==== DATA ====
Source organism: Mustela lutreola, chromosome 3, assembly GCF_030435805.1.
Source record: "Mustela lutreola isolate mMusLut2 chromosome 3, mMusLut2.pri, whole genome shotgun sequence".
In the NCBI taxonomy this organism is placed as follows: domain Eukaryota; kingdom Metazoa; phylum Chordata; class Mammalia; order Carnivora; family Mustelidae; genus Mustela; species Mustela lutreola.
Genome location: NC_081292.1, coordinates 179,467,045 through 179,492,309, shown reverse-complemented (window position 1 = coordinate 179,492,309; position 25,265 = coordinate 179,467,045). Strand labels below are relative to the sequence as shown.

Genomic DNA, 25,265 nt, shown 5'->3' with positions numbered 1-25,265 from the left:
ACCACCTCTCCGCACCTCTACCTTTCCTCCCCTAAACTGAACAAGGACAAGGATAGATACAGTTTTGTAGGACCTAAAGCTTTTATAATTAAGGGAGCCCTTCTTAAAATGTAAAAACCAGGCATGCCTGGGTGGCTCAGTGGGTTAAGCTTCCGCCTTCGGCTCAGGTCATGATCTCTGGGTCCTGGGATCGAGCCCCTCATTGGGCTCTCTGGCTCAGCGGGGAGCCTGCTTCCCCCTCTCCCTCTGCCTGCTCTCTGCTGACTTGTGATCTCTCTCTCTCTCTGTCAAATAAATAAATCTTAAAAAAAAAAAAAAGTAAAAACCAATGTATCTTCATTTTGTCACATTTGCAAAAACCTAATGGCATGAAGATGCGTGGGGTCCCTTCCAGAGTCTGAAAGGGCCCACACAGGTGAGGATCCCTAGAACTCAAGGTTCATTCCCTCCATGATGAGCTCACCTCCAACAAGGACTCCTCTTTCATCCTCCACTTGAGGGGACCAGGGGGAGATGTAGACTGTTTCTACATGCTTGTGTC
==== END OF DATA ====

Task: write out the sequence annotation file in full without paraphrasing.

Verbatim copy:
Source organism: Mustela lutreola, chromosome 3, assembly GCF_030435805.1.
Source record: "Mustela lutreola isolate mMusLut2 chromosome 3, mMusLut2.pri, whole genome shotgun sequence".
In the NCBI taxonomy this organism is placed as follows: domain Eukaryota; kingdom Metazoa; phylum Chordata; class Mammalia; order Carnivora; family Mustelidae; genus Mustela; species Mustela lutreola.
Genome location: NC_081292.1, coordinates 179,467,045 through 179,492,309, shown reverse-complemented (window position 1 = coordinate 179,492,309; position 25,265 = coordinate 179,467,045). Strand labels below are relative to the sequence as shown.

Genomic DNA, 25,265 nt, shown 5'->3' with positions numbered 1-25,265 from the left:
ACCACCTCTCCGCACCTCTACCTTTCCTCCCCTAAACTGAACAAGGACAAGGATAGATACAGTTTTGTAGGACCTAAAGCTTTTATAATTAAGGGAGCCCTTCTTAAAATGTAAAAACCAGGCATGCCTGGGTGGCTCAGTGGGTTAAGCTTCCGCCTTCGGCTCAGGTCATGATCTCTGGGTCCTGGGATCGAGCCCCTCATTGGGCTCTCTGGCTCAGCGGGGAGCCTGCTTCCCCCTCTCCCTCTGCCTGCTCTCTGCTGACTTGTGATCTCTCTCTCTCTCTGTCAAATAAATAAATCTTAAAAAAAAAAAAAAGTAAAAACCAATGTATCTTCATTTTGTCACATTTGCAAAAACCTAATGGCATGAAGATGCGTGGGGTCCCTTCCAGAGTCTGAAAGGGCCCACACAGGTGAGGATCCCTAGAACTCAAGGTTCATTCCCTCCATGATGAGCTCACCTCCAACAAGGACTCCTCTTTCATCCTCCACTTGAGGGGACCAGGGGGAGATGTAGACTGTTTCTACATGCTTGTGTC